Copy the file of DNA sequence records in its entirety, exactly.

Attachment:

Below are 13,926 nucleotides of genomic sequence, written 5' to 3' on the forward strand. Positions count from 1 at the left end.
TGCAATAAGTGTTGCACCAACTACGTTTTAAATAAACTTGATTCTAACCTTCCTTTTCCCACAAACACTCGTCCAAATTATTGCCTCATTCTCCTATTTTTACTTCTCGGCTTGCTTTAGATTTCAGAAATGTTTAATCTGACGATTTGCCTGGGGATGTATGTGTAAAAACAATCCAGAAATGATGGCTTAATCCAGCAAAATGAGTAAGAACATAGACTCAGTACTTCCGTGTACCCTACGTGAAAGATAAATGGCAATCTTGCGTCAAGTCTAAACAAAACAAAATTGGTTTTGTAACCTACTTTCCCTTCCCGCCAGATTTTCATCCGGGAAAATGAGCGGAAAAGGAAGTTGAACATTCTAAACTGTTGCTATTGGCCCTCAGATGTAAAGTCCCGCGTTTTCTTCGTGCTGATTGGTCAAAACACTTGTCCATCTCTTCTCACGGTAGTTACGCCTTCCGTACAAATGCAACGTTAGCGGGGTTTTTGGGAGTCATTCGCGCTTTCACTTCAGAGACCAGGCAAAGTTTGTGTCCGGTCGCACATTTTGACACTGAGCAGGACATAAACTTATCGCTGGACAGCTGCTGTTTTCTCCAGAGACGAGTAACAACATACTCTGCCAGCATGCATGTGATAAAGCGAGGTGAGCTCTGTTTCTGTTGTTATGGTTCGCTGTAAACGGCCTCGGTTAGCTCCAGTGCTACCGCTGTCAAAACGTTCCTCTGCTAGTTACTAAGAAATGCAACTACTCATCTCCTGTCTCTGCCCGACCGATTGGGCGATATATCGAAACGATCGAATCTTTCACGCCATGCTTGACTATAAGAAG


Below are 13,926 nucleotides of genomic sequence, written 5' to 3' on the forward strand. Positions count from 1 at the left end.
TGCAATAAGTGTTGCACCAACTACGTTTTAAATAAACTTGATTCTAACCTTCCTTTTCCCACAAACACTCGTCCAAATTATTGCCTCATTCTCCTATTTTTACTTCTCGGCTTGCTTTAGATTTCAGAAATGTTTAATCTGACGATTTGCCTGGGGATGTATGTGTAAAAACAATCCAGAAATGATGGCTTAATCCAGCAAAATGAGTAAGAACATAGACTCAGTACTTCCGTGTACCCTACGTGAAAGATAAATGGCAATCTTGCGTCAAGTCTAAACAAAACAAAATTGGTTTTGTAACCTACTTTCCCTTCCCGCCAGATTTTCATCCGGGAAAATGAGCGGAAAAGGAAGTTGAACATTCTAAACTGTTGCTATTGGCCCTCAGATGTAAAGTCCCGCGTTTTCTTCGTGCTGATTGGTCAAAACACTTGTCCATCTCTTCTCACGGTAGTTACGCCTTCCGTACAAATGCAACGTTAGCGGGGTTTTTGGGAGTCATTCGCGCTTTCACTTCAGAGACCAGGCAAAGTTTGTGTCCGGTCGCACATTTTGACACTGAGCAGGACATAAACTTATCGCTGGACAGCTGCTGTTTTCTCCAGAGACGAGTAACAACATACTCTGCCAGCATGCATGTGATAAAGCGAGGTGAGCTCTGTTTCTGTTGTTATGGTTCGCTGTAAACGGCCTCGGTTAGCTCCAGTGCTACCGCTGTCAAAACGTTCCTCTGCTAGTTACTAAGAAATGCAACTACTCATCTCCTGTCTCTGCCCGACCGATTGGGCGATATATCGAAACGATCGAATCTTTCACGCCATGCTTGACTATAAGAAG